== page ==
Fw: Query about GNU-GPL

Frank Heckenbach frank at g-n-u.de
Fri Mar 25 16:50:43 UTC 2005

Laurence Finston wrote:

> Frank Heckenbach wrote:
> > It makes a part of Bison, namely it's parsing code that it copied
> > almost literally, part of your package. Bison contains a special
> > exception to allow linking of it's output (LALR(1) only, up to now)
> > with non-GPL programs. 
> It certainly does not make my package part of the Bison package, which has
> been claimed in this discussion, if I've understood the posters correctly. 

You're right, this is clearly not so.

> Nor do I believe that including a file generated by Bison makes the Bison
> package part of my package.

Here I disagree. Not the entire Bison package, of course, but a part
of Bison (as I wrote) becomes part of your package.

> The licenses involved specifically allow this
> use.

If it wouldn't become part of your package, you wouldn't need to
refer to the license in the first place. (E.g., if you use a tool
like sed to produce part of your package from your own input, nobody
would ask about the particular license of sed, as long as you can
use it at all.)

> In addition, I do not currently distribute any preprocessed code or
> object code.

Do you distribute the output of Bison? If you don't, it may be
possible to distribute your package under a different license (if
you wanted to), but anybody who wanted to compile the package would
either have to use another parser generator, or would run into
trouble with the GPL. (Strictly speaking, using such a thing for
oneself is allowed, but distributing it in any way would violate the

> I don't know whether a court would consider the line `#include
> "parser.h"' in one of my source files and the line `g++ -c -o parser.o
> parser.c++' and the string "parser.o" in the linking command in my
> `Makefile.am' file  to be "making Bison part of my package".

I suppose not, but how about running `bison parser.y' and using or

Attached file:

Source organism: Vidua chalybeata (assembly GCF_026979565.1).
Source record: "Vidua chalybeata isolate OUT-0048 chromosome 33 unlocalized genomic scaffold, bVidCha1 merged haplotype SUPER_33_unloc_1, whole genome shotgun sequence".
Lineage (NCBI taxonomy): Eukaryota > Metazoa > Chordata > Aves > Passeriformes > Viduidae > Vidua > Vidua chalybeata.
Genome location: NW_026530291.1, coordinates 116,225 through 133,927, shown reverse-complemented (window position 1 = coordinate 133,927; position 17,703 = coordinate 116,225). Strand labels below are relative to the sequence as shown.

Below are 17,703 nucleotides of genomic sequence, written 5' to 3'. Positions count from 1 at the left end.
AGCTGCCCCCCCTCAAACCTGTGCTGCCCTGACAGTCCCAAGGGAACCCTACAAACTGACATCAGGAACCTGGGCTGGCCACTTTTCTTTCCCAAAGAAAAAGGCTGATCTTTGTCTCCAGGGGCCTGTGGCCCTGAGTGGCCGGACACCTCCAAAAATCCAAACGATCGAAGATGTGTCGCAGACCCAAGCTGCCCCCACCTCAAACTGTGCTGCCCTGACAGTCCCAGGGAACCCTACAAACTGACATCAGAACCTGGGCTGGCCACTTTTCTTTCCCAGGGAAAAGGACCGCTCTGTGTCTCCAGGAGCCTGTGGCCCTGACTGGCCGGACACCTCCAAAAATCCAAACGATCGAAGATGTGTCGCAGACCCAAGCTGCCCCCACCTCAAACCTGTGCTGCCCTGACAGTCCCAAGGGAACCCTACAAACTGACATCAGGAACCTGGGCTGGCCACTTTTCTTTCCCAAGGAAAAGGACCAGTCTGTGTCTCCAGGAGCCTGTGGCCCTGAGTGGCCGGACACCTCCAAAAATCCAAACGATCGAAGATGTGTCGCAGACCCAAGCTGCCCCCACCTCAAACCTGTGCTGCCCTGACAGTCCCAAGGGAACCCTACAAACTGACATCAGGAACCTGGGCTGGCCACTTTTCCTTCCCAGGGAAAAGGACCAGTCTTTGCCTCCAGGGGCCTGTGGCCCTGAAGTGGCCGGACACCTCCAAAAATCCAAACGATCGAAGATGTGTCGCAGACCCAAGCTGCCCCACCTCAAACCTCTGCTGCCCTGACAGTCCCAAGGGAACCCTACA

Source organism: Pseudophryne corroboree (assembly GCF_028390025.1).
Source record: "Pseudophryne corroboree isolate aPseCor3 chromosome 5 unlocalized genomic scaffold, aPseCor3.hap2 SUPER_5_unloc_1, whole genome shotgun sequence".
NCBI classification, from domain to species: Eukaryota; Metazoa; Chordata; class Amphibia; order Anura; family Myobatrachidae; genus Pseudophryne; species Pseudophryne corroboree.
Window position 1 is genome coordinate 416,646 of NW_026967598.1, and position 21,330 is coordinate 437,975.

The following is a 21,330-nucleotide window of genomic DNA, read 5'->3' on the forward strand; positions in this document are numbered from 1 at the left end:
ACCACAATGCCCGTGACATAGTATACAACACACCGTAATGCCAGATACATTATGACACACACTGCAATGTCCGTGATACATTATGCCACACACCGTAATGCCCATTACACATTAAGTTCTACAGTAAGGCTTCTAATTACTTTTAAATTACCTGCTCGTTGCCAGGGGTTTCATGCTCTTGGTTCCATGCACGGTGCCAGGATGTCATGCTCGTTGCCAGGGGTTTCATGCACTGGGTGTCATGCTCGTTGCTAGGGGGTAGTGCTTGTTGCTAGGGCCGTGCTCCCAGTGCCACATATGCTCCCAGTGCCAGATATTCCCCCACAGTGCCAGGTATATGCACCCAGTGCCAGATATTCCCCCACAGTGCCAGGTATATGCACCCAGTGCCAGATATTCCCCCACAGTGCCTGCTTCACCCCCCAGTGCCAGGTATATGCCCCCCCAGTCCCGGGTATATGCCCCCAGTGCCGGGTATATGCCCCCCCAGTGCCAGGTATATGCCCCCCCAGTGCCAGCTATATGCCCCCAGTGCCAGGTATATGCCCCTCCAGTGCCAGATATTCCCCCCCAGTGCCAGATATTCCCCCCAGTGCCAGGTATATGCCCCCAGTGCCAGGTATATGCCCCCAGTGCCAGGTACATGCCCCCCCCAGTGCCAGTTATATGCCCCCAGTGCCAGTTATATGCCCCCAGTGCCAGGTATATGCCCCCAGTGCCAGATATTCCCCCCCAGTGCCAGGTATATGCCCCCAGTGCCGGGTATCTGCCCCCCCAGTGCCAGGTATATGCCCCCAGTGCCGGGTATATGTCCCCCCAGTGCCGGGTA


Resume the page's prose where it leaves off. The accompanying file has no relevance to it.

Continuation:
distributing the resulting output?

> > This was discussed very recently on
> > help-bison, so you might have been aware of this, BTW. 
> I am, and also that it was never the intention of the Bison project that the
> files output by Bison should fall under the GPL,

: From: Akim Demaille <akim at lrde.epita.fr>
: Date: Thu, 10 Mar 2005 10:33:28 +0100
: >>> "Paul" == Paul Hilfinger <hilfingr at EECS.Berkeley.EDU> writes:
:  > In fact, this issue did get discussed when the GLR skeleton got
:  > introduced, and the language (or lack of it) is, AIR, deliberate on
:  > the part of the lead maintainers at the time.  On consideration, I
:  > would prefer that the same terms apply to all skeletons as now apply
:  > to the C LALR(1) skeleton.  I think that there does come a point at
:  > which copylefting becomes shooting oneself in the foot.
: That decision was made by RMS, prompted by me.  I'm fine with putting
: the exception on all the skeletons.

So it really was the intention (for the GLR skeleton), and they've
now discussed changing it. (And as Alfred noted, originally it even
was the intention for all skeletons.)

To avoid confusion, the issue with Bison is not about the tables
etc. that it builds from your grammar, or with the semantic actions
it copies literally (with substitutions) from your input, but from
the parsing code that it copies almost literally from the Bison
skeleton, and which is a nontrivial amount of code in itself.

> just as text files written
> using GNU Emacs do not.  

If Emacs contained, e.g., a macro that inserted a longish (and thus
copyrightable) text into your editor, and this text was distributed
with Emacs under the GPL without a special exception, it might
actually. For an editor, this seems uncommon, but for a parser
generator that's what it normally does.

> > So you can't
> > generalize from Bison to other packages that don't have such an
> > exception.
> I believe the problem was a copyright notice in Bison's output.  

Which didn't get there by chance ...



Frank Heckenbach, frank at g-n-u.de
GnuPG and PGP keys: http://fjf.gnu.de/plan (7977168E)

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